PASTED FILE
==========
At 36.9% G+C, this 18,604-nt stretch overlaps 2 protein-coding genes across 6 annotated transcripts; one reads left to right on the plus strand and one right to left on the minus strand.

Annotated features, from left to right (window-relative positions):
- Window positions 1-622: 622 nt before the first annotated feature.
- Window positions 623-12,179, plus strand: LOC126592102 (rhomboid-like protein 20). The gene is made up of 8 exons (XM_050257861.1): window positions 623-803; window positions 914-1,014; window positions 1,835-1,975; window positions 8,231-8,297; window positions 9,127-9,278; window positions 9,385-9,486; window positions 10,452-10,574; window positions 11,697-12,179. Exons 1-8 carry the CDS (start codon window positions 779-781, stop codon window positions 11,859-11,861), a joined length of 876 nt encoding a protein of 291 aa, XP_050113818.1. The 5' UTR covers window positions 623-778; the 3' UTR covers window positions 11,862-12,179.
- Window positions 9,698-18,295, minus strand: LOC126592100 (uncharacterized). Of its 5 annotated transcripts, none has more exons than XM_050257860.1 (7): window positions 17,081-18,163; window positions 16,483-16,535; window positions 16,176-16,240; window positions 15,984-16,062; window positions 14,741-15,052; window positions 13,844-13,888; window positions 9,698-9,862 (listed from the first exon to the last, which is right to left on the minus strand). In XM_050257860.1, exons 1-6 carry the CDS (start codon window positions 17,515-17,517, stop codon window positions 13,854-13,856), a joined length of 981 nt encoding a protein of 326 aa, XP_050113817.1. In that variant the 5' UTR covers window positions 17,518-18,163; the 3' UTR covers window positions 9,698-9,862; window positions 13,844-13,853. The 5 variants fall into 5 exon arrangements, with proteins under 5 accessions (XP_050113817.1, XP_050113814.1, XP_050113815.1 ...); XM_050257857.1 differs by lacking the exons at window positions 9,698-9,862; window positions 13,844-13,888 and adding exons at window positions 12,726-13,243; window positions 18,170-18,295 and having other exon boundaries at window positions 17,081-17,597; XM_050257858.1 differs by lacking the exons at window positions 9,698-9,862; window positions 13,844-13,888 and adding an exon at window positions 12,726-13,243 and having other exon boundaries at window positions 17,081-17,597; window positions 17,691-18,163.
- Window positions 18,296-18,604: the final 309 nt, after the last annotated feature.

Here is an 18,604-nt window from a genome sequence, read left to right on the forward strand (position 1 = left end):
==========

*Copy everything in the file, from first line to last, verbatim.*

At 36.9% G+C, this 18,604-nt stretch overlaps 2 protein-coding genes across 6 annotated transcripts; one reads left to right on the plus strand and one right to left on the minus strand.

Annotated features, from left to right (window-relative positions):
- Window positions 1-622: 622 nt before the first annotated feature.
- Window positions 623-12,179, plus strand: LOC126592102 (rhomboid-like protein 20). The gene is made up of 8 exons (XM_050257861.1): window positions 623-803; window positions 914-1,014; window positions 1,835-1,975; window positions 8,231-8,297; window positions 9,127-9,278; window positions 9,385-9,486; window positions 10,452-10,574; window positions 11,697-12,179. Exons 1-8 carry the CDS (start codon window positions 779-781, stop codon window positions 11,859-11,861), a joined length of 876 nt encoding a protein of 291 aa, XP_050113818.1. The 5' UTR covers window positions 623-778; the 3' UTR covers window positions 11,862-12,179.
- Window positions 9,698-18,295, minus strand: LOC126592100 (uncharacterized). Of its 5 annotated transcripts, none has more exons than XM_050257860.1 (7): window positions 17,081-18,163; window positions 16,483-16,535; window positions 16,176-16,240; window positions 15,984-16,062; window positions 14,741-15,052; window positions 13,844-13,888; window positions 9,698-9,862 (listed from the first exon to the last, which is right to left on the minus strand). In XM_050257860.1, exons 1-6 carry the CDS (start codon window positions 17,515-17,517, stop codon window positions 13,854-13,856), a joined length of 981 nt encoding a protein of 326 aa, XP_050113817.1. In that variant the 5' UTR covers window positions 17,518-18,163; the 3' UTR covers window positions 9,698-9,862; window positions 13,844-13,853. The 5 variants fall into 5 exon arrangements, with proteins under 5 accessions (XP_050113817.1, XP_050113814.1, XP_050113815.1 ...); XM_050257857.1 differs by lacking the exons at window positions 9,698-9,862; window positions 13,844-13,888 and adding exons at window positions 12,726-13,243; window positions 18,170-18,295 and having other exon boundaries at window positions 17,081-17,597; XM_050257858.1 differs by lacking the exons at window positions 9,698-9,862; window positions 13,844-13,888 and adding an exon at window positions 12,726-13,243 and having other exon boundaries at window positions 17,081-17,597; window positions 17,691-18,163.
- Window positions 18,296-18,604: the final 309 nt, after the last annotated feature.

Here is an 18,604-nt window from a genome sequence, read left to right on the forward strand (position 1 = left end):